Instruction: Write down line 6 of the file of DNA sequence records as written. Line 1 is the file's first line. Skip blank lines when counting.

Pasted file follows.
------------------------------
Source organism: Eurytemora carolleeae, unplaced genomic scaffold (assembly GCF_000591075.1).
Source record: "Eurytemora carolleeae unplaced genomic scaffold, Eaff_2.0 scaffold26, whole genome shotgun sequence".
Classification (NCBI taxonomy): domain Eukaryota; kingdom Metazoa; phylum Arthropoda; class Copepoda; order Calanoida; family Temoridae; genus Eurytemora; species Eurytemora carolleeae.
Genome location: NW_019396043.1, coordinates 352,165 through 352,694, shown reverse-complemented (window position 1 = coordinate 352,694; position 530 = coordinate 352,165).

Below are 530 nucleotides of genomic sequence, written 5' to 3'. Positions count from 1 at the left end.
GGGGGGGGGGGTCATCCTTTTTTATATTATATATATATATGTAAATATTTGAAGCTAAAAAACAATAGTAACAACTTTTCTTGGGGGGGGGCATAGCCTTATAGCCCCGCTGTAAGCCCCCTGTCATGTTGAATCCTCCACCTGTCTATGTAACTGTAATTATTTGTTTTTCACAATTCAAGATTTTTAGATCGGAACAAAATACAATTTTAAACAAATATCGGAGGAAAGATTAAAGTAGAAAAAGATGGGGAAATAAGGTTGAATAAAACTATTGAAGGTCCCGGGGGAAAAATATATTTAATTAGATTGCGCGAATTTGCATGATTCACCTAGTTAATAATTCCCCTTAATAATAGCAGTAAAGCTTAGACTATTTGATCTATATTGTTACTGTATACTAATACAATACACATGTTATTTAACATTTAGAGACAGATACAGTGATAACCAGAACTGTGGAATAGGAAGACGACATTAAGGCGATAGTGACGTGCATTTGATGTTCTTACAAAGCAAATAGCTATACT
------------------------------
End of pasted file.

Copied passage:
GGGGGGGGGGGTCATCCTTTTTTATATTATATATATATATGTAAATATTTGAAGCTAAAAAACAATAGTAACAACTTTTCTTGGGGGGGGGCATAGCCTTATAGCCCCGCTGTAAGCCCCCTGTCATGTTGAATCCTCCACCTGTCTATGTAACTGTAATTATTTGTTTTTCACAATTCAAGATTTTTAGATCGGAACAAAATACAATTTTAAACAAATATCGGAGGAAAGATTAAAGTAGAAAAAGATGGGGAAATAAGGTTGAATAAAACTATTGAAGGTCCCGGGGGAAAAATATATTTAATTAGATTGCGCGAATTTGCATGATTCACCTAGTTAATAATTCCCCTTAATAATAGCAGTAAAGCTTAGACTATTTGATCTATATTGTTACTGTATACTAATACAATACACATGTTATTTAACATTTAGAGACAGATACAGTGATAACCAGAACTGTGGAATAGGAAGACGACATTAAGGCGATAGTGACGTGCATTTGATGTTCTTACAAAGCAAATAGCTATACT